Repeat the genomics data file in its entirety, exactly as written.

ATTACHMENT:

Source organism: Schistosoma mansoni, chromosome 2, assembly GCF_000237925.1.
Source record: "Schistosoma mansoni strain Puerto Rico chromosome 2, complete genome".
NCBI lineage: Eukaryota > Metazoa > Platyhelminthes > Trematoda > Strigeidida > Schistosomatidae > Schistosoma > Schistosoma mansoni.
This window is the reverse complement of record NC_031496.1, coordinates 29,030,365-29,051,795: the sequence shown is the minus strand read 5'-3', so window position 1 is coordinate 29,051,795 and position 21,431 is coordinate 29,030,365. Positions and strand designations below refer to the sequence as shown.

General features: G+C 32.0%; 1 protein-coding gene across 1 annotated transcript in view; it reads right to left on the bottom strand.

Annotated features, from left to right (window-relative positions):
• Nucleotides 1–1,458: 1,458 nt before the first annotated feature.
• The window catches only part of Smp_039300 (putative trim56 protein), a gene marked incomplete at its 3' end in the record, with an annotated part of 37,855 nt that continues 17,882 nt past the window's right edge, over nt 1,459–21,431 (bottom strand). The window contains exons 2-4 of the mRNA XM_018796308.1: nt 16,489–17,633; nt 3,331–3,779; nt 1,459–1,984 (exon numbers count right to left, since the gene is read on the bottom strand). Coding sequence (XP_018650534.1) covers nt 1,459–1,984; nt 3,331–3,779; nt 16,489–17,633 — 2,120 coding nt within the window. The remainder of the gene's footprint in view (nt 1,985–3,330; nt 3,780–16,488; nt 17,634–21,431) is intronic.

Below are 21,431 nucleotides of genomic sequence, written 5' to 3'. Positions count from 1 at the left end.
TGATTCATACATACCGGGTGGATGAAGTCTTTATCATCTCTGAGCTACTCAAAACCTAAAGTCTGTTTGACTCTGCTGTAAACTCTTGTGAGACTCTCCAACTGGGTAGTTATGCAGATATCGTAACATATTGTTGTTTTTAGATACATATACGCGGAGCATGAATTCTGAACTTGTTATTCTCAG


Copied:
Source organism: Schistosoma mansoni, chromosome 2, assembly GCF_000237925.1.
Source record: "Schistosoma mansoni strain Puerto Rico chromosome 2, complete genome".
NCBI lineage: Eukaryota > Metazoa > Platyhelminthes > Trematoda > Strigeidida > Schistosomatidae > Schistosoma > Schistosoma mansoni.
This window is the reverse complement of record NC_031496.1, coordinates 29,030,365-29,051,795: the sequence shown is the minus strand read 5'-3', so window position 1 is coordinate 29,051,795 and position 21,431 is coordinate 29,030,365. Positions and strand designations below refer to the sequence as shown.

General features: G+C 32.0%; 1 protein-coding gene across 1 annotated transcript in view; it reads right to left on the bottom strand.

Annotated features, from left to right (window-relative positions):
• Nucleotides 1–1,458: 1,458 nt before the first annotated feature.
• The window catches only part of Smp_039300 (putative trim56 protein), a gene marked incomplete at its 3' end in the record, with an annotated part of 37,855 nt that continues 17,882 nt past the window's right edge, over nt 1,459–21,431 (bottom strand). The window contains exons 2-4 of the mRNA XM_018796308.1: nt 16,489–17,633; nt 3,331–3,779; nt 1,459–1,984 (exon numbers count right to left, since the gene is read on the bottom strand). Coding sequence (XP_018650534.1) covers nt 1,459–1,984; nt 3,331–3,779; nt 16,489–17,633 — 2,120 coding nt within the window. The remainder of the gene's footprint in view (nt 1,985–3,330; nt 3,780–16,488; nt 17,634–21,431) is intronic.

Below are 21,431 nucleotides of genomic sequence, written 5' to 3'. Positions count from 1 at the left end.
TGATTCATACATACCGGGTGGATGAAGTCTTTATCATCTCTGAGCTACTCAAAACCTAAAGTCTGTTTGACTCTGCTGTAAACTCTTGTGAGACTCTCCAACTGGGTAGTTATGCAGATATCGTAACATATTGTTGTTTTTAGATACATATACGCGGAGCATGAATTCTGAACTTGTTATTCTCAG